It was in this context that people’s movements, trade unions, civil society organisations and concerned citizens launched the No Bank Charges campaign in 2018. The campaign held a number of programs  – street corner meetings, photo exhibitions, public meetings, protest actions, online campaign etc demanding the banks to withdraw the charges which hurt the poor the most.
 
Shaktiman Ghosh, General Secretary of the National Hawkers Federation who were at the forefront of the campaign said, “We fought against various bank charges levied by the banks since the poor are the worst affected. Particularly the urban poor and unorganized workers who are forced into the banking system had to bear the burnt. We are happy that SBI withdrew the penalty on minimum balance. We hope other banks will do the same soon.”
 
Trade unions of the bank employees and officers had demanded withdrawal of bank charges. All nine bank unions under the United Forum of Bank Unions (UFBU), including the All India Bank Officers Confederation (AIBOC), the All India Bank Employees Association (AIBEA) during their protests in December 2019 against mergers and reforms had also demanded withdrawal of bank changes.
 
Thomas Franco, former General Secretary of All India Bank Officers’ Confederation said, “Though late the decision of SBI is welcome. Other banks should follow. With a large population of poor, the charges for the poor and middle class should be waived and the same can be realised from the rich. Banking is an essential service which should be free for the people.”
 
While waiving the minimum balance penalty has give some respite to the depositors, slashing of interest rates on savings bank deposits, which was announced along with the waiver, has it’s own implications. “SBI SB Deposits are around 11 lac cr. Slashing of interest by 0.25% amounts to around 2,800 cr. This amount matches with amount, which SBI is infusing in YES Bank to bailout, which offers 6% interest on SB Deposits.  This amount is more than what SBI used to collect by way of minimum balance charges” said Devidas Tuljapurkar, Joint General Secretary of All India Bank Employees Association.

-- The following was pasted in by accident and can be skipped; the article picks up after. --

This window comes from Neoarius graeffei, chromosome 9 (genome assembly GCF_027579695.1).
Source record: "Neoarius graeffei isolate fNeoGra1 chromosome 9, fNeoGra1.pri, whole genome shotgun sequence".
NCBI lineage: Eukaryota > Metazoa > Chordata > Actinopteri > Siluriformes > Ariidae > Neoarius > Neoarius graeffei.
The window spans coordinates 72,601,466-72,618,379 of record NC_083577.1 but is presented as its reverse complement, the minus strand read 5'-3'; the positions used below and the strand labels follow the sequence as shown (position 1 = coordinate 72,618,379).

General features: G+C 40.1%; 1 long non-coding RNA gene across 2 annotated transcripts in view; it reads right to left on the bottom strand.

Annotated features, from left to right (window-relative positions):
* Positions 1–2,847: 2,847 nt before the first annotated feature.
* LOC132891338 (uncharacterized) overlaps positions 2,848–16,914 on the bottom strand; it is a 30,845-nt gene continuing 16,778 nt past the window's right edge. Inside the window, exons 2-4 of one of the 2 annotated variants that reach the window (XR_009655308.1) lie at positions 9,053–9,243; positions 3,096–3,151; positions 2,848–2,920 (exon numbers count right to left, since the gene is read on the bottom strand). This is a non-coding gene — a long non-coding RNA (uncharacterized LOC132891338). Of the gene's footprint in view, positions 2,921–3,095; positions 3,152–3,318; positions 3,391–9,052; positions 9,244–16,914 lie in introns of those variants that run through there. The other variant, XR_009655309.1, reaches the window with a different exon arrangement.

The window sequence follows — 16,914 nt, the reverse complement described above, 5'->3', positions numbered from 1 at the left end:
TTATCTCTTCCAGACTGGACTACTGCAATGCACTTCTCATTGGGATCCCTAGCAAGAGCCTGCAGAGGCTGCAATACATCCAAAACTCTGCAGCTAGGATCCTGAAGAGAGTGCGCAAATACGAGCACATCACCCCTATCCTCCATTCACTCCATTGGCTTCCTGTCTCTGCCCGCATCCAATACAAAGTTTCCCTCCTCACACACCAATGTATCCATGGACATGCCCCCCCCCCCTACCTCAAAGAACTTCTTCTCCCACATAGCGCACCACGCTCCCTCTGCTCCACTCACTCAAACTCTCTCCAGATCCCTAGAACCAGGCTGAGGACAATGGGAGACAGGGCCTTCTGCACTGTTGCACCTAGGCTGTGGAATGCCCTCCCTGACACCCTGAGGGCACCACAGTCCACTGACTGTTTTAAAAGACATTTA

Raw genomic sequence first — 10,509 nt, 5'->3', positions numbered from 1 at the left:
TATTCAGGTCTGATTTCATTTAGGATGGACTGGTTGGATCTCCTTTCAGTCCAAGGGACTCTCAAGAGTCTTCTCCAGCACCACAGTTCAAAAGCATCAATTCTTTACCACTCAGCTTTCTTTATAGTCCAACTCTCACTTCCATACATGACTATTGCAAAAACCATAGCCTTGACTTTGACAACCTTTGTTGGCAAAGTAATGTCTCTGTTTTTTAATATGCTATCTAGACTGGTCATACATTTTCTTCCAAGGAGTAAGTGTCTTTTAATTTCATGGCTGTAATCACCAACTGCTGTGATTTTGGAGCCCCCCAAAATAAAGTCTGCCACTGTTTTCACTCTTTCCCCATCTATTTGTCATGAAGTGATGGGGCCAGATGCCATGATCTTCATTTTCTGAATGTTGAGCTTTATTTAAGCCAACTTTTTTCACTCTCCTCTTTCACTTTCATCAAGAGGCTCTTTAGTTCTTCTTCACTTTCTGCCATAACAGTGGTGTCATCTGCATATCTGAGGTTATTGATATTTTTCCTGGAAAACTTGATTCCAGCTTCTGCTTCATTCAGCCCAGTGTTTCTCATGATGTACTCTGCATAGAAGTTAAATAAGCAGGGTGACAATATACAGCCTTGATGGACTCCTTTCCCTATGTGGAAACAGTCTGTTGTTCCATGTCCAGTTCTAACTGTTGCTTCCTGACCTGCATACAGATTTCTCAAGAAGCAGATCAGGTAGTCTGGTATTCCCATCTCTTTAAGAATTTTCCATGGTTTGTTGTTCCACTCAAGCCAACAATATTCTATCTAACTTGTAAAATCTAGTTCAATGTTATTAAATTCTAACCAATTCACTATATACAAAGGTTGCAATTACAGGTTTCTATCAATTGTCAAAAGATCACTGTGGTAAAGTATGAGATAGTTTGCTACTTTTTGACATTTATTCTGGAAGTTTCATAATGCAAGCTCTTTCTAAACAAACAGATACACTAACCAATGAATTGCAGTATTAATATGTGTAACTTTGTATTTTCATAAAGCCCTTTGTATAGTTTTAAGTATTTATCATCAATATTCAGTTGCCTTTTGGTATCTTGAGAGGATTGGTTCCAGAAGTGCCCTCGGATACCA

Banking is a service to the citizens and it cannot be run merely on profit motive, even putting the depositors, in particular the poor, in distress. Penalty on minimum balance is only one of the many charges the banks levy on its depositors. “We hope SBI will waive other charges as well, which hurt the poor the most, and other banks will follow the suit. The campaign will continue until these charges are withdrawn,” said Joe Athialy, Centre for Financial Accountability.
 
FAN India demands that all charges, which are a burden to the common people, should be withdrawn at the earliest. The government should desist from burdening the banks with additional non-banking tasks and interfere in banking services, rather, empower them to take stern action against wilful defaulters and recover the loans. SBI and other banks should return the depositors the penalty on minimum charges collected so far.
 
The need of the hour is to strengthen the public sector banks and making the regulatory mechanisms independent and robust.